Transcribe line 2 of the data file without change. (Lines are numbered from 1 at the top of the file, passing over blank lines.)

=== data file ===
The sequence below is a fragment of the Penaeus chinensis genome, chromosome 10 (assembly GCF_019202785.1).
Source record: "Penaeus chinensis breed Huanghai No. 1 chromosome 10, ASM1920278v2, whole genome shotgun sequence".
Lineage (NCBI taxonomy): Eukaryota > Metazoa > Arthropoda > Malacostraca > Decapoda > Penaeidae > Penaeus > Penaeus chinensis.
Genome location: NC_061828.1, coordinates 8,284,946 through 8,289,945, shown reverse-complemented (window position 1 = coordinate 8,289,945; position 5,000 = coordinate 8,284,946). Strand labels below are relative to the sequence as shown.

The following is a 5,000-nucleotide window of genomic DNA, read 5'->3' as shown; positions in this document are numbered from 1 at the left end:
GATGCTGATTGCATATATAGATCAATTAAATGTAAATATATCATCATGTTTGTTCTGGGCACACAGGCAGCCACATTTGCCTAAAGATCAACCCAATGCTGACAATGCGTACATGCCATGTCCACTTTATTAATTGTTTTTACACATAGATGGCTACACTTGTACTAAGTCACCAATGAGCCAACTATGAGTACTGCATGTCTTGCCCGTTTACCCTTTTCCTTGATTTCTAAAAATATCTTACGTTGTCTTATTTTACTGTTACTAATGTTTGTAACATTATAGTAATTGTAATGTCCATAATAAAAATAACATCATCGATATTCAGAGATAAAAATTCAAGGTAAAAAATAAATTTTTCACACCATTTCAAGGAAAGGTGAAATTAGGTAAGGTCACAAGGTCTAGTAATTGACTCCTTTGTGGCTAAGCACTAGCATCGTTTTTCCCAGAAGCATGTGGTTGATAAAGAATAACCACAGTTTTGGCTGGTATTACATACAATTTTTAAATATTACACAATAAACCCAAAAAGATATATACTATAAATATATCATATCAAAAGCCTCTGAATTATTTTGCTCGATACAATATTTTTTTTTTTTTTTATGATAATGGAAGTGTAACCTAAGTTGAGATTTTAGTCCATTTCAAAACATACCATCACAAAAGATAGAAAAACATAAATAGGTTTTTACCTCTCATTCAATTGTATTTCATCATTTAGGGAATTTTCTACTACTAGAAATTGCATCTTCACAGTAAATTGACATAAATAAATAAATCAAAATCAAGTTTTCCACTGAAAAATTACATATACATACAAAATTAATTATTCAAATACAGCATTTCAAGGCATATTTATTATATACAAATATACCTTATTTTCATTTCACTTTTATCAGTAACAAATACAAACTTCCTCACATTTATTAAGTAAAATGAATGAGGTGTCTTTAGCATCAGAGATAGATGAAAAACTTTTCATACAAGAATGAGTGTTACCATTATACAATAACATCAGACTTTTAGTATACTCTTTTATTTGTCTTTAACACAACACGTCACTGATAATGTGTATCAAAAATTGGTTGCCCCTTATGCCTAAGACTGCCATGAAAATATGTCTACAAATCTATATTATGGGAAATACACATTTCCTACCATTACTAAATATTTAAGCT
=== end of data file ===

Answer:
Source record: "Penaeus chinensis breed Huanghai No. 1 chromosome 10, ASM1920278v2, whole genome shotgun sequence".